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Professional Liability

Practice Contacts

Matthew S. Foy

Ryan T. Brown

GRSM's Insurance Group attorneys have extensive experience in evaluating coverage under claims-made policies issued to a wide-range of traditional and non-traditional professionals including:
  • Architects & Engineers 
  • Accountants
  • Dentists
  • Directors & Officers (Public and Private)
  • Financial Planners / Investment Advisors
  • Health Care Professionals
    • Assisted Living / Nursing Home
    • Beauty and Spa 
  • Insurance Producers
  • Lawyers 
  • Real Estate Professionals
    • Agents/Brokers
    • Appraisers
    • Home Inspectors
    • Property Managers
    • Receivers 
We regularly represents domestic, London and Bermuda-based insurers in state and federal courts across the country in “bad faith” litigation, declaratory relief actions, and contribution actions involving the full spectrum of professional liability coverage issues including:
  • Claims-made-and-reported (under both single policy and back-to-back policy scenarios)
  • Prior knowledge and rescission based upon a material misrepresentation/omission
  • Drop-down and insured insolvency or bankruptcy
  • Voluntary payments and consent to settle
  • Interrelatedness (temporal, logical, or causal connection)
  • Other insurance, contribution, and Allocation
In addition to litigating cases for the firm’s insurance clients, our attorneys also provide a broad array of non-litigation services including:
  • Underwriting consultation
  • Policy drafting
  • Claims review and coverage opinions 
  • Outside counsel claims management solutions
  • Claim and defense invoice audits
  • Representation with state Departments of Insurance for regulatory filings and compliance
  • Representation with state Guaranty Funds to address issues of Rehabilitation Conservation, and/or Liquidation
  • CLE/CE training for insurance coverage issues, professional liability defense issues, and legal ethics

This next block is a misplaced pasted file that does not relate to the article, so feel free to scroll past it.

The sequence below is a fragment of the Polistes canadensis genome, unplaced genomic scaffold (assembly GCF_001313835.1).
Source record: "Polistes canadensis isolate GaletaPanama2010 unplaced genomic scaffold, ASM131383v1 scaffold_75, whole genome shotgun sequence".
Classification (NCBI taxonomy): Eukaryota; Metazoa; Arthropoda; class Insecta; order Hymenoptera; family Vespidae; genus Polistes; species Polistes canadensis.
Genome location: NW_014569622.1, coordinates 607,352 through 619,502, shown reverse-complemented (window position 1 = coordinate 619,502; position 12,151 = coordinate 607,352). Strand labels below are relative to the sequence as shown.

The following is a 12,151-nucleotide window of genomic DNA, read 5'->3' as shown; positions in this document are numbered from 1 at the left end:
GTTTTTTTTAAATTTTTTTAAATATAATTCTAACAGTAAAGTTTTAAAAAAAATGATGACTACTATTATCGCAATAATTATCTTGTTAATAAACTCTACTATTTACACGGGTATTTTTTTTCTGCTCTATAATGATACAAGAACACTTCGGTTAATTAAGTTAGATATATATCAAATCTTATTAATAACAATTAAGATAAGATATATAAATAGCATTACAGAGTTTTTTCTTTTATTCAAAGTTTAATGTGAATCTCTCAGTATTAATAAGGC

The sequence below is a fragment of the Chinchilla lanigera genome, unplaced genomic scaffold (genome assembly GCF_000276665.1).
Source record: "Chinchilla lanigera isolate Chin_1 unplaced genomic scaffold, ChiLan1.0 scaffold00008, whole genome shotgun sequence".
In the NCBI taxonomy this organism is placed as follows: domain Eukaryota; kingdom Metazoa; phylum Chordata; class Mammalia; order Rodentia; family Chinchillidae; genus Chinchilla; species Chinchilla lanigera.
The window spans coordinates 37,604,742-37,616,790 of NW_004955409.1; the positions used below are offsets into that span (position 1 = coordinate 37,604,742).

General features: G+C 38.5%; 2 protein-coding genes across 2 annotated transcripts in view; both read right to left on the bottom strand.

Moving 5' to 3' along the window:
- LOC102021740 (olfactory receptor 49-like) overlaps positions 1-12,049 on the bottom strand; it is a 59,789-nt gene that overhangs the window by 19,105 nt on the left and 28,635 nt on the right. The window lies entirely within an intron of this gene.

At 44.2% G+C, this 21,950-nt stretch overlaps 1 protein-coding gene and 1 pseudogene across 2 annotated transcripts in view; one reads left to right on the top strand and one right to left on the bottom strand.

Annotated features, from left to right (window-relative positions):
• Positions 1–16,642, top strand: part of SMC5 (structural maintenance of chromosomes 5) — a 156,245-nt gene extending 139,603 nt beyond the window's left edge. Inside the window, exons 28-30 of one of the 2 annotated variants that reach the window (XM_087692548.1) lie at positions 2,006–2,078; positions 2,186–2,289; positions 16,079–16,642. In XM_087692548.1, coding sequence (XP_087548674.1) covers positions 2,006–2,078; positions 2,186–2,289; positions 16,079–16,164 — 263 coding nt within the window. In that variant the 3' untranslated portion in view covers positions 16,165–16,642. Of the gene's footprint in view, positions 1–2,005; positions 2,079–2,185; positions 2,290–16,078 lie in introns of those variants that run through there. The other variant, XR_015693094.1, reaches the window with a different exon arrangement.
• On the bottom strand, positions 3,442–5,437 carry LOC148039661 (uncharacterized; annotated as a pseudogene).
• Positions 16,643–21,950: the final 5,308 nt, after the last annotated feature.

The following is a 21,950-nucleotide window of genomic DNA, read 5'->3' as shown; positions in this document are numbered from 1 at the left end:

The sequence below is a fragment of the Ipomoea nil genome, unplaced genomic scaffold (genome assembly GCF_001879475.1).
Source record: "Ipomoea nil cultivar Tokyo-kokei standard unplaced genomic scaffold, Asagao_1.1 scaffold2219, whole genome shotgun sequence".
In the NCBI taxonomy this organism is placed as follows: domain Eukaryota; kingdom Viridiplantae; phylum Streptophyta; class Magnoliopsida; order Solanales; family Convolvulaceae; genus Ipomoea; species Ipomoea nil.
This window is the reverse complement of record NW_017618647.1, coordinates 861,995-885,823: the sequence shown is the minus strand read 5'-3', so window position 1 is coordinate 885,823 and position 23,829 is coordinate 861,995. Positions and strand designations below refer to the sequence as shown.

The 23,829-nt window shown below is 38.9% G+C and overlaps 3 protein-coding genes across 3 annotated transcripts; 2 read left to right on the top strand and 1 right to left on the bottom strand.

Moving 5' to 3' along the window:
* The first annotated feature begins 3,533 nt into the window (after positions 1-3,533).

Representative Professional Liability insurance matters include:
  • In June 2013, GRSM secured summary judgment for its London-based insurer client in a direct action brought by a plaintiff against the insurer in Wisconsin state court. In March 2012, the plaintiff secured a default judgment against the insured for more than $1.1 million. Thereafter, the plaintiff filed a suit against the insurer and several of the insured’s former officers seeking to enforce the judgment. GRSM successfully moved to stay discovery pending the resolution of the coverage issues and thereafter obtained summary judgment on the grounds that the claim was reported well after the expiration of the policy period (and extended reporting period), and that the insured’s failure to cooperate in the defense of the litigation was a breach of the policy’s cooperation clause.  
  • In May 2013, the Court of Appeals for the Ninth Circuit affirmed a November 2011 Opinion and Order from the Western District of Washington on a case of first impression litigated by GRSM in Washington, finding no coverage for a professional’s contractual breach despite the fact that the policy did not include a “breach of contract” exclusion. The Ninth Circuit agreed with the District Court that there could be no coverage because the insured persons were acting in their personal capacity both when they signed guarantees for a commercial loan to their accounting firm and when they subsequently refused to honor the guarantees when the firm defaulted on the loan.
  • In September 2012, GRSM won summary judgment for the firm’s professional liability insurer client on a case of first impression in Nevada. In finding no coverage for the insured law firm and individual lawyers, the District Court concluded that the policy’s prior knowledge exclusion was subject to an objective standard which applied regardless of whether the insured actually formed an expectation of a claim as long as a reasonable professional in the insured’s position might expect a claim or suit to result.  
  • In July 2012, GRSM won an appellate victory on an issue of first impression in Illinois state court related to the interpretation of "professional services" under a real estate agent’s professional liability policy. On cross-motions for summary judgment, the trial court found that the alleged wrongdoing did not arise out of the conduct of the business of the insured agent in rendering services for others as a licensed agent.